Designing Your Dream Furniture Piece From Scratch
When it comes to custom furniture, there are a variety of styles, wood types, finishes, and joint types that are commonly requested. Let’s take a closer look at each of these categories to help you determine the perfect combination for your next project.
- Modern – Sleek lines, minimalistic, and often characterized by a focus on function over form.
- Rustic – Rough-hewn wood, often featuring visible knots and natural imperfections.
- Farmhouse – Often incorporates shiplap, beadboard, or other paneling, along with wood accents.
- Industrial – Made with raw, unfinished wood and metal, often featuring exposed screws and bolts.
- Mid-century modern – Characterized by clean lines, geometric shapes, and a focus on functionality.
- Shaker – Simple, functional, and featuring clean lines and minimal ornamentation.
- Traditional – Often characterized by ornate carvings and moldings, with a focus on symmetry and balance.
- Oak – A popular choice for its durability and classic look.
- Maple – Known for its consistent color and grain pattern.
- Walnut – A luxurious and durable wood that can add warmth to any space.
- Cherry – Often used for its beautiful reddish-brown color and smooth finish.
- Mahogany – Known for its rich, deep color and durability.
- Ash – A versatile and affordable option that can mimic the look of more expensive woods.
- Pine – A softwood that is often used for its affordability and rustic charm.
- Natural – A clear coat or oil finish that allows the natural beauty of the wood to shine through.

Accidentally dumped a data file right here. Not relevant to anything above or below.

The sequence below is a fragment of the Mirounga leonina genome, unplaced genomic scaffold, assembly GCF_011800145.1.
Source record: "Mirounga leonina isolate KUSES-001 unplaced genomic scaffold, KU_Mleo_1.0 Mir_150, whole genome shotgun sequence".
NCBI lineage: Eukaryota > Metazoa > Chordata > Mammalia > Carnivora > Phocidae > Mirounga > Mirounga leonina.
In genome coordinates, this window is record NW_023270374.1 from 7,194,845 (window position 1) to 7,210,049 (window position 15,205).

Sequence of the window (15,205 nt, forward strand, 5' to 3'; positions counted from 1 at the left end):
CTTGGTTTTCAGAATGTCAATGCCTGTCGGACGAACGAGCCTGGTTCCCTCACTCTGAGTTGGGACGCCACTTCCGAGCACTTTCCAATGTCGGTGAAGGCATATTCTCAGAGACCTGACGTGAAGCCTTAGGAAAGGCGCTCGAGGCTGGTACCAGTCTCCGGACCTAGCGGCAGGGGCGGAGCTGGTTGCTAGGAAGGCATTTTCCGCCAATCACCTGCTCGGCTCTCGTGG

- Stained – Often used to add color and depth to the wood, with a variety of shades available.
- Painted – Adds a pop of color and can be used to match existing decor.
- Distressed – Gives furniture an aged, antique look.
- Whitewashed – Creates a light, airy feel and can be used to brighten up a space.
- Matte – A flat finish that creates a modern, sleek look.
- Glossy – A shiny finish that can add a touch of elegance and sophistication.
- Mortise and tenon – A classic joint that provides strength and durability.
- Dovetail – A joint that is often used for drawers and adds visual interest to the piece.
- Tongue and groove – Often used for panels and flooring, providing a tight and secure fit.
- Butt joint – A simple joint that is often used for less formal pieces.
- Lap joint – Often used for framing and paneling, providing a strong connection without the need for visible fasteners.
- Miter joint – A joint that is often used for frames and adds a clean, polished look.
- Dowel joint – Provides a strong connection without the need for visible fasteners and is often used for chairs and other furniture pieces. https://seattlewoodco.com/seattle-wood-content/